GeoLog

eruption

Imaggeo on Mondays: In the belly of the beast

Conducting research inside a volcanic crater is a pretty amazing scientific opportunity, but calling that crater home for a week might just be a volcanologist’s dream come true, as Alexandra postdoctoral researcher at the Institut de Physique du Globe de Strasbourg, describes in this week’s Imaggeo on Mondays. This picture was taken from inside the crater of Mount St Helens, a stratovolcano ...[Read More]

Imaggeo on Mondays: “Vancouver! Vancouver! This is it!”

Mount St Helen's, Washington, seen from Johnston Ridge.

On May 18th 1980 Mount St Helens (an active stratovolcano of the Cascades located in the North West US), erupted explosively following a magnitude 5.1 earthquake. The quake triggered a devastating landslide which swept away the volcano’s northern flank – in what is the largest debris avalanche recorded on Earth to date. Removal of a section of the edifice depressurised the volcano’s magmatic ...[Read More]

Imaggeo on Mondays: A Bubbling Cauldron

Imaggeo on Mondays: A Bubbling Cauldron

Despite being a natural hazard which requires careful management, there is no doubt that there is something awe inspiring about volcanic eruptions. To see an erupting volcano up close, even fly through the plume, is the thing of dreams. That’s exactly what Jamie  Farquharson, a researcher at Université de Strasbourg (France) managed to do during the eruption of the Icelandic volcano Bárðarbunga. R ...[Read More]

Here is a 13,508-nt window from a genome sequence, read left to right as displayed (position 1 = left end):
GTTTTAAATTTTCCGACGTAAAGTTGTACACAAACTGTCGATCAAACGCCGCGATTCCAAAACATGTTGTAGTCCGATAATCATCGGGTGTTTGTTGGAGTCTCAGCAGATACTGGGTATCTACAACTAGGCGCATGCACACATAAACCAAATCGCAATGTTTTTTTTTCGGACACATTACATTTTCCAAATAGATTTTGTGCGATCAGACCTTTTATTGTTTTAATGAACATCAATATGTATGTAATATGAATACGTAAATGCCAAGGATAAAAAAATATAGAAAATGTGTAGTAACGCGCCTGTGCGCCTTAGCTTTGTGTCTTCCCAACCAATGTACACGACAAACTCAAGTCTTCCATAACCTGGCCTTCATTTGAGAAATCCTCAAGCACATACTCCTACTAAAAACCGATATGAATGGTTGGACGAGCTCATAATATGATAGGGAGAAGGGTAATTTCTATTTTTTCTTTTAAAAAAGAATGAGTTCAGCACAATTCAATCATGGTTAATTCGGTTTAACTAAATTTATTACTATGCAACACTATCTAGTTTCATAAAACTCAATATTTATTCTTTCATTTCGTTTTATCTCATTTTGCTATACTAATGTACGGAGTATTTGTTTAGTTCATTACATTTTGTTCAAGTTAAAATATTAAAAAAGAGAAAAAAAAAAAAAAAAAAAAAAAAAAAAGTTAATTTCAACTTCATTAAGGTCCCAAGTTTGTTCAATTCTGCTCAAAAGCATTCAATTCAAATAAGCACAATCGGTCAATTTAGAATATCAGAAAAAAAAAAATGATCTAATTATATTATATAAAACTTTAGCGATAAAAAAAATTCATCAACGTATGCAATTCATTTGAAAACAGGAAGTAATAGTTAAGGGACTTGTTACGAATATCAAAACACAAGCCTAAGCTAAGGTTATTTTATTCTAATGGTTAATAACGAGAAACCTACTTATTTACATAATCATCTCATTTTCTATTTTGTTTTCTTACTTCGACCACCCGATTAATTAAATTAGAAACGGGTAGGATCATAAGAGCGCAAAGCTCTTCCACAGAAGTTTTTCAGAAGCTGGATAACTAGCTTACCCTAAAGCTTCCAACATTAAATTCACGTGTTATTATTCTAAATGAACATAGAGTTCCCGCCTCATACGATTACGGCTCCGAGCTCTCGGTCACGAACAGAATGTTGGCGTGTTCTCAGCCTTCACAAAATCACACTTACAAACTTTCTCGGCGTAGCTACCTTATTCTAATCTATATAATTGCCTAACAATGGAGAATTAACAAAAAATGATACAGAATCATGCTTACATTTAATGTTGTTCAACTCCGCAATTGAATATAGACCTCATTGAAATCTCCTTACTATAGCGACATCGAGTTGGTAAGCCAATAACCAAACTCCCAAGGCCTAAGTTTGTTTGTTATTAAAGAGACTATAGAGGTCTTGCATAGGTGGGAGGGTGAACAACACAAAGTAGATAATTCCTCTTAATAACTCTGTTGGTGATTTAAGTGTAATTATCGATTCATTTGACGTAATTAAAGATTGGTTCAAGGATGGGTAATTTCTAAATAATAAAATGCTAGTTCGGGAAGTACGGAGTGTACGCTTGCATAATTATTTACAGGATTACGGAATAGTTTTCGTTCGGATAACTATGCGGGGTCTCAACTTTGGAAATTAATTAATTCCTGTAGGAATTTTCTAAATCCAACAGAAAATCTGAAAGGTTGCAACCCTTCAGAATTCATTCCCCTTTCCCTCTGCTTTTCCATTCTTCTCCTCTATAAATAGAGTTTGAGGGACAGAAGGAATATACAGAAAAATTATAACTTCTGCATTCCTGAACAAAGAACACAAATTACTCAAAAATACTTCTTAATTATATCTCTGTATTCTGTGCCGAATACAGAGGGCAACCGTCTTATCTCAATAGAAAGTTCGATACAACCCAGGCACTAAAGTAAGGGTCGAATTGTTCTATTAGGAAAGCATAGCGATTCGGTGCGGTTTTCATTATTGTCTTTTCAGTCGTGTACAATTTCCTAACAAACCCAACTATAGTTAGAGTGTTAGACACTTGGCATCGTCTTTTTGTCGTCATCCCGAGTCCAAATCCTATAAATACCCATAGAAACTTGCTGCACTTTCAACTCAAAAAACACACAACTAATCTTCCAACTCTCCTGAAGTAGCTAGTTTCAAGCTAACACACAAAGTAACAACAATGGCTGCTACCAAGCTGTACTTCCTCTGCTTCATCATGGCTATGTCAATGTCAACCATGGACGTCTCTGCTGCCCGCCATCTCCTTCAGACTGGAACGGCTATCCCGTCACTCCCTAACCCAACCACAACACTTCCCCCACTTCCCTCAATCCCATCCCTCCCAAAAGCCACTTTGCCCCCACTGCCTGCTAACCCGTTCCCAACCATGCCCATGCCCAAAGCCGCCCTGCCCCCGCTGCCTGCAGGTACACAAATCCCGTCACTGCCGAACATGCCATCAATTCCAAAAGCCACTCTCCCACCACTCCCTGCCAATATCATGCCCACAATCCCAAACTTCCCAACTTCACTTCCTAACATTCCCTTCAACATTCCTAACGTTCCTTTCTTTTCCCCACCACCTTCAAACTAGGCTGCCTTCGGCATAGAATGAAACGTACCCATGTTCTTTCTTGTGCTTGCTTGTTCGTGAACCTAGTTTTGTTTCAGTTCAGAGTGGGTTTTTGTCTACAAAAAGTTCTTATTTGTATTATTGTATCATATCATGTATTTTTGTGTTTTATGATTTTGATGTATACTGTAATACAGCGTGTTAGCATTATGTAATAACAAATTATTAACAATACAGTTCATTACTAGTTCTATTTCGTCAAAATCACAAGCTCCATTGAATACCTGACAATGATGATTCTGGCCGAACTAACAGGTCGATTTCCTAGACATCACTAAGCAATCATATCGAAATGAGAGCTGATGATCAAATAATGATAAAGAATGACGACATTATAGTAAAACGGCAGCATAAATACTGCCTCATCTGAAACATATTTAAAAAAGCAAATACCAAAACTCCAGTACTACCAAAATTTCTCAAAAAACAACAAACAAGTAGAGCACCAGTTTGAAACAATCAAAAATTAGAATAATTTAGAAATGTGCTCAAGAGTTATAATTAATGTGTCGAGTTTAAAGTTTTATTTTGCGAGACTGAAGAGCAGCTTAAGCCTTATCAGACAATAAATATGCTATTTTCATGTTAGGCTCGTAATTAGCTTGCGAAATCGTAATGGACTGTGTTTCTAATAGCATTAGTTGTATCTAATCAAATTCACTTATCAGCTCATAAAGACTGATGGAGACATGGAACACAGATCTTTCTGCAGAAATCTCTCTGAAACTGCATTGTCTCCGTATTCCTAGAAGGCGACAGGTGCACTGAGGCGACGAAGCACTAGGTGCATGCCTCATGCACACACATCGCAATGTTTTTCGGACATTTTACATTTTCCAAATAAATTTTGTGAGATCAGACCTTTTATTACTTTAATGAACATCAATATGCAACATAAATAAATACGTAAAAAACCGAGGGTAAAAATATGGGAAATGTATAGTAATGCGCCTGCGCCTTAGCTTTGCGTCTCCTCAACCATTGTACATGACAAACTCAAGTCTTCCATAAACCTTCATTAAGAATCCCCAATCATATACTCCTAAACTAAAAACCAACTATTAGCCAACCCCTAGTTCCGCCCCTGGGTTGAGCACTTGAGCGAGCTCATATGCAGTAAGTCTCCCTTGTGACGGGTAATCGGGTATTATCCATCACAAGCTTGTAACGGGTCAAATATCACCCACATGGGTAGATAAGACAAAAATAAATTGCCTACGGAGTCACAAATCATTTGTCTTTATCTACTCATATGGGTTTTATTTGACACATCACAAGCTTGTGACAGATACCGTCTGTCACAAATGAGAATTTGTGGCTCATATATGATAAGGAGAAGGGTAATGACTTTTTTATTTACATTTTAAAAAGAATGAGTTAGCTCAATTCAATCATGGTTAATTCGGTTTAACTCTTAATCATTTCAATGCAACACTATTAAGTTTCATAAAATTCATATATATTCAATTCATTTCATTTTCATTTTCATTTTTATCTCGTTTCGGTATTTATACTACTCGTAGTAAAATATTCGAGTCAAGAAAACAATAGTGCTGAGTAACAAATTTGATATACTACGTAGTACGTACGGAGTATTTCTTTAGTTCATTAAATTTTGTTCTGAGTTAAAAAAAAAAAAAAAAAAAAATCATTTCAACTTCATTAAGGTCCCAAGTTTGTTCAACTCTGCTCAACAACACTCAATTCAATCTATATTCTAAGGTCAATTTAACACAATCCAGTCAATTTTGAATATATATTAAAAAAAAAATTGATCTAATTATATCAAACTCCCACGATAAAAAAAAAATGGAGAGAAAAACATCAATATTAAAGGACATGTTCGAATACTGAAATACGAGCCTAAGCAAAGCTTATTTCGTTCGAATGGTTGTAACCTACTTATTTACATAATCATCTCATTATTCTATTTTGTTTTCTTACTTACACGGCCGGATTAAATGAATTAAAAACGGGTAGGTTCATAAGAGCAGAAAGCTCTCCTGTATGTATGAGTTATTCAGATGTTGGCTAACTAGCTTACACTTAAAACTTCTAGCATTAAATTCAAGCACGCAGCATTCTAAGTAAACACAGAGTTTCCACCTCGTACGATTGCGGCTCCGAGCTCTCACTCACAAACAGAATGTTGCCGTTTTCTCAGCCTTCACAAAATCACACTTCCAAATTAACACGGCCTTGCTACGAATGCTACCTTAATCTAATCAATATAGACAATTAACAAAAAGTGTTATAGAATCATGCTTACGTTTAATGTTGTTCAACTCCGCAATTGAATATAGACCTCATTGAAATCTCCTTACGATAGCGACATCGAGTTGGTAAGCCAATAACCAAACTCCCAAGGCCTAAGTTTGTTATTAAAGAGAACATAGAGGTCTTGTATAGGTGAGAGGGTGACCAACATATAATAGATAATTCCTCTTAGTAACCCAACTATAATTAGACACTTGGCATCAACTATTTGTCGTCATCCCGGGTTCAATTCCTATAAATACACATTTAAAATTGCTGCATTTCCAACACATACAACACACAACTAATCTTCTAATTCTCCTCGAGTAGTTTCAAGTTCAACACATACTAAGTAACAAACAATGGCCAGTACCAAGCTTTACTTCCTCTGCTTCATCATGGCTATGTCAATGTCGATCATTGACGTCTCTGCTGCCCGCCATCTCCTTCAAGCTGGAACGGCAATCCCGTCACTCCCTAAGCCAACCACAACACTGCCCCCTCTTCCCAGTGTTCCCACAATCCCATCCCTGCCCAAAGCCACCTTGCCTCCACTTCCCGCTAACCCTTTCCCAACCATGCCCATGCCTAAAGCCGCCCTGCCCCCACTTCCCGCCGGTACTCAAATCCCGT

Imaggeo on Mondays: Lusi from the sky with drones

The picture shows a spectacular aerial view of a sunset over the Lusi mud eruption in East Java, Indonesia. Here thousands of cubic meters of mud, are spewed out every day from a 100 m sized central crater. Since the initial eruption of the volcano in 2006, following a 6.3 M earthquake, a surface of about 7 km2 has been covered by boiling mud, which has buried more than 12 villages and resulted in ...[Read More]